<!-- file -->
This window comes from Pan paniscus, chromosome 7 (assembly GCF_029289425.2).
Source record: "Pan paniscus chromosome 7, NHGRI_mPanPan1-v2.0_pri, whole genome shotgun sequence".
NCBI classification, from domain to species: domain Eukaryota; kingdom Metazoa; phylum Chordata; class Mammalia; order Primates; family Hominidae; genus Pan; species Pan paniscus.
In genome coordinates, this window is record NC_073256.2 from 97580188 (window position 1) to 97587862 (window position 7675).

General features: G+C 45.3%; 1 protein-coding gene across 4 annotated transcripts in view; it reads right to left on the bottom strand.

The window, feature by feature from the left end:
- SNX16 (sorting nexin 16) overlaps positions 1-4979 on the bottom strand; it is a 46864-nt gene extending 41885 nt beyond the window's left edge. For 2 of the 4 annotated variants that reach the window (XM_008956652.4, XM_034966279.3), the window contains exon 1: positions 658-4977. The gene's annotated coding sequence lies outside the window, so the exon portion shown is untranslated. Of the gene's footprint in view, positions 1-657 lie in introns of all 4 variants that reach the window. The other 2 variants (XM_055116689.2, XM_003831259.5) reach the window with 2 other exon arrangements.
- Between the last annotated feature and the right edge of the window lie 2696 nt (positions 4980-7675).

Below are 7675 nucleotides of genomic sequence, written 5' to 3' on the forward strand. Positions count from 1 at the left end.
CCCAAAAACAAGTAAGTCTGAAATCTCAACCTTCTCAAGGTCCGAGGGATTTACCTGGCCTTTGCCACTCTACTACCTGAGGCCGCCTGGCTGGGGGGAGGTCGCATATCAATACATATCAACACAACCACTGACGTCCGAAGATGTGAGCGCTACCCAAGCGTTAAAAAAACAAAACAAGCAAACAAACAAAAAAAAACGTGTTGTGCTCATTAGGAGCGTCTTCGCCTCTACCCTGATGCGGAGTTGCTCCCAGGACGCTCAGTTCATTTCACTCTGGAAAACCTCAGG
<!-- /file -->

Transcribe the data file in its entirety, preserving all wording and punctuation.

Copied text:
This window comes from Pan paniscus, chromosome 7 (assembly GCF_029289425.2).
Source record: "Pan paniscus chromosome 7, NHGRI_mPanPan1-v2.0_pri, whole genome shotgun sequence".
NCBI classification, from domain to species: domain Eukaryota; kingdom Metazoa; phylum Chordata; class Mammalia; order Primates; family Hominidae; genus Pan; species Pan paniscus.
In genome coordinates, this window is record NC_073256.2 from 97580188 (window position 1) to 97587862 (window position 7675).

General features: G+C 45.3%; 1 protein-coding gene across 4 annotated transcripts in view; it reads right to left on the bottom strand.

The window, feature by feature from the left end:
- SNX16 (sorting nexin 16) overlaps positions 1-4979 on the bottom strand; it is a 46864-nt gene extending 41885 nt beyond the window's left edge. For 2 of the 4 annotated variants that reach the window (XM_008956652.4, XM_034966279.3), the window contains exon 1: positions 658-4977. The gene's annotated coding sequence lies outside the window, so the exon portion shown is untranslated. Of the gene's footprint in view, positions 1-657 lie in introns of all 4 variants that reach the window. The other 2 variants (XM_055116689.2, XM_003831259.5) reach the window with 2 other exon arrangements.
- Between the last annotated feature and the right edge of the window lie 2696 nt (positions 4980-7675).

Below are 7675 nucleotides of genomic sequence, written 5' to 3' on the forward strand. Positions count from 1 at the left end.
CCCAAAAACAAGTAAGTCTGAAATCTCAACCTTCTCAAGGTCCGAGGGATTTACCTGGCCTTTGCCACTCTACTACCTGAGGCCGCCTGGCTGGGGGGAGGTCGCATATCAATACATATCAACACAACCACTGACGTCCGAAGATGTGAGCGCTACCCAAGCGTTAAAAAAACAAAACAAGCAAACAAACAAAAAAAAACGTGTTGTGCTCATTAGGAGCGTCTTCGCCTCTACCCTGATGCGGAGTTGCTCCCAGGACGCTCAGTTCATTTCACTCTGGAAAACCTCAGG